Once upon a time a handsome young copywriter worked on the Philips video recorder advertising account. As the war between VHS and Betamax raged (younger readers may want to Google those names), Philips belatedly came to the conclusion that their own system, V2000, was not going anywhere. Their solution was to convert the tape carrier to VHS but leave the buttons etc still relating to the V2000 format. The result was a recorder that no one could work out how to operate, in fact a recorder which may have been impossible for anyone to operate, and the young copywriter despaired of ever coming up with a concept to sell the rotten thing. And he never did.

Years later, older but still devilishly handsome, that same man is now gazing in some perplexity at the Philips Senseo coffee maker sent round for appraisal. Where does the aerial go? No actually, it’s quite simple to set up, the only delay being the removal of all the sticky tape, cardboard inserts and all the other things designed to hold it together in transit and standard on any gadget that has moving parts. Philips, so long a byword for getting it wrong (for example headphone sockets on their audio systems use to be 5 pin DIN plugs) seem to have got this one right

By now other caffeine crazed members of the Foodepedia team are circling the desk like vultures. The cost of coffee here in Carnaby Street is high and shouting loudly ‘Do I look like a bloody tourist?’ when sold a tiny cup of coffee at an enormous price, doesn’t seem to make any difference. The Senseo could change our (working) lives and we are keen to get started.

First it needs a clean/flush cycle to remove all the odours etc inherent in manufacture. Then you fill up the nice large water reservoir and the milk reservoir, add a special coffee ‘pod’ to the top, close the lid and choose the coffee you want – milky, black, large, one or two etc and press the buttons.

The machine after an initial time to boil, then keeps itself in a state of permanent readiness so that pressing the Go button gets immediate action. With a cheerful hissing and gurgling, hot foamy milk comes out closely followed by twin streams of rich coffee. The machine works on the Gaggia principle of pushing superheated water, almost steam, through the coffee in the sealed compartment to extract every drop of flavour. The base/drip tray has an adjustable height so that small and tall cups can both be accommodated and like a Gaggia, you can fill two cups side by side if you press the right buttons.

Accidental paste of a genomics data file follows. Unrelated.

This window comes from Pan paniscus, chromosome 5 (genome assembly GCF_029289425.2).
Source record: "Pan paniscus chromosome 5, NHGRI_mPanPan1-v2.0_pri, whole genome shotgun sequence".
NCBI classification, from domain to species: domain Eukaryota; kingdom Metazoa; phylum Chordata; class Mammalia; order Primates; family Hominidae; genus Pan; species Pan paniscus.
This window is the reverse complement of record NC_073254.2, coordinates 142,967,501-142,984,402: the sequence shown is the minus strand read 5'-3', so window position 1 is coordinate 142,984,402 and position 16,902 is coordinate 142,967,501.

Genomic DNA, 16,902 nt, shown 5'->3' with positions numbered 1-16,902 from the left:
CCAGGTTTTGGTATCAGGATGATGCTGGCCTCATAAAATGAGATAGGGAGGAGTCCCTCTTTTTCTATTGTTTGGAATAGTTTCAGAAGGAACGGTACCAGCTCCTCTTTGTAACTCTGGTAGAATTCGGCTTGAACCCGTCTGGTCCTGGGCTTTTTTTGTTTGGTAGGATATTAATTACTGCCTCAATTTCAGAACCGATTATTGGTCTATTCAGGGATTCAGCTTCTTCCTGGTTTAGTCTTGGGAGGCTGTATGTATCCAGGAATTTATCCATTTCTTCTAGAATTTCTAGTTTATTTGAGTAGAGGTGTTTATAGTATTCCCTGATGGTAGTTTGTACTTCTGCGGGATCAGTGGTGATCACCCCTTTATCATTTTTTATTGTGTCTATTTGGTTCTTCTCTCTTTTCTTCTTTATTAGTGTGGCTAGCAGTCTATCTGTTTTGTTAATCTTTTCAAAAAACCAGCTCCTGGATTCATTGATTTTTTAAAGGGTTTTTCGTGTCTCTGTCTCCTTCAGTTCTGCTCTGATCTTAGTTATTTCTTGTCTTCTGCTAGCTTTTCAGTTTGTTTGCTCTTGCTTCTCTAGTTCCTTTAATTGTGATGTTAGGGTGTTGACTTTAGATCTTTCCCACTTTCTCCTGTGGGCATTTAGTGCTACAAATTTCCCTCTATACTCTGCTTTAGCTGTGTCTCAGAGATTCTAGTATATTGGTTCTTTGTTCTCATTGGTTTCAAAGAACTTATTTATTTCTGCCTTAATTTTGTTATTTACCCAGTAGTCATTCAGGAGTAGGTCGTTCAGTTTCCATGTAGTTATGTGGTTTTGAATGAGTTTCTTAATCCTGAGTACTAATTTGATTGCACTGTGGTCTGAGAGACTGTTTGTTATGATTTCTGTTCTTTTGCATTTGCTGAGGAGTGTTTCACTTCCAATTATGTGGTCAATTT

The coffee pods have to be the ones officially sanctioned to fit and come in three varieties; Classic Roast, Dark Roast and Decaffeinated and all are made by Douwe Egberts which is a respectable brand. An included recipe book has ideas for all kinds of speciality coffees including French Latte, Latte Macchiato, Cappuccino and many other poncy brews. Right now all we want is a caffe latte, which duly appears.

It looks the part alright; slightly frothy with a darkness underneath the milky top. It tastes, well it tastes a little metallic at first which we wonder may be down to the initial cleaning cycle not being all that effective. As I stand there doing my Barista bit dispensing coffees in all directions, the flavour improves. The water reservoir is surprisingly large and so is the milk store and so it can do quite a few cups before refilling, although you do have to change the pods each time.

The Senseo looks stylish, works efficiently and has lights that tell you when to run the cleaning cycle, descale and wash out plus other helpful automated features. So easy is it to use, and so fast, that I keep making myself cups of coffee every ten minutes and then jabbering wildly at people whilst rushing around the office finding unnecessary things to do. I think it’s the caffeine overload causing it, but you never know.

It would look even better in my home kitchen, but I suspect I would be guilty of unfair behaviour if I were to creep off with it. Right now we love it in the office. You can get a pack of 90 coffee pods for about £12 if you shop around, which the calculator on this iMac tells me is something like 13p a cup. That’s not bad at all and, perhaps I should not say this, but a web search reveals that rather like ink jet cartridges, an unsanctioned solution is to use refillable pods available in various places online. Right now, I need another coffee. Stet!

Senseo Latte Select machine (rsp £150) is available at Comet, Makro, Costco and Philips online